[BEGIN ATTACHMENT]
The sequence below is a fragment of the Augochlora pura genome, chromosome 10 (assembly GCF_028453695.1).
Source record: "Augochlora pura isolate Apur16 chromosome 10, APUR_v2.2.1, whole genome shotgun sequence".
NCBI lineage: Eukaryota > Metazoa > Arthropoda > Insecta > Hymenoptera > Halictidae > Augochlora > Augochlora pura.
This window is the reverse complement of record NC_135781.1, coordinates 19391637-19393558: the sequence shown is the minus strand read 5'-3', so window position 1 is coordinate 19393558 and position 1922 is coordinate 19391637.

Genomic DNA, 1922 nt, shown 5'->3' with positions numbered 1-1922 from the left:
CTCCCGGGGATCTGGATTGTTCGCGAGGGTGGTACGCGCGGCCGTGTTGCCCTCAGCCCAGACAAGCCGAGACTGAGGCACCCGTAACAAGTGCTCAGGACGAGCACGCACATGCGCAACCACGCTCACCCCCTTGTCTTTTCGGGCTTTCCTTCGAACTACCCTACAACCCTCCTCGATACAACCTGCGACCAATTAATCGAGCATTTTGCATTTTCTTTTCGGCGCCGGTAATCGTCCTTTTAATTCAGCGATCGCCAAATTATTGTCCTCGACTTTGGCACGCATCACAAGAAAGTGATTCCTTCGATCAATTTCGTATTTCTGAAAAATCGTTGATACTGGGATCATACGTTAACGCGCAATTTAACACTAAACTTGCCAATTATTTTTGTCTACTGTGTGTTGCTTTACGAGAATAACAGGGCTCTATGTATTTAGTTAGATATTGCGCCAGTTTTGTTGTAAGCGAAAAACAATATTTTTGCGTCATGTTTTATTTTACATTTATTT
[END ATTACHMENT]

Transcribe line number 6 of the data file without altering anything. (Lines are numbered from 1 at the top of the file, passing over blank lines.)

CTCCCGGGGATCTGGATTGTTCGCGAGGGTGGTACGCGCGGCCGTGTTGCCCTCAGCCCAGACAAGCCGAGACTGAGGCACCCGTAACAAGTGCTCAGGACGAGCACGCACATGCGCAACCACGCTCACCCCCTTGTCTTTTCGGGCTTTCCTTCGAACTACCCTACAACCCTCCTCGATACAACCTGCGACCAATTAATCGAGCATTTTGCATTTTCTTTTCGGCGCCGGTAATCGTCCTTTTAATTCAGCGATCGCCAAATTATTGTCCTCGACTTTGGCACGCATCACAAGAAAGTGATTCCTTCGATCAATTTCGTATTTCTGAAAAATCGTTGATACTGGGATCATACGTTAACGCGCAATTTAACACTAAACTTGCCAATTATTTTTGTCTACTGTGTGTTGCTTTACGAGAATAACAGGGCTCTATGTATTTAGTTAGATATTGCGCCAGTTTTGTTGTAAGCGAAAAACAATATTTTTGCGTCATGTTTTATTTTACATTTATTT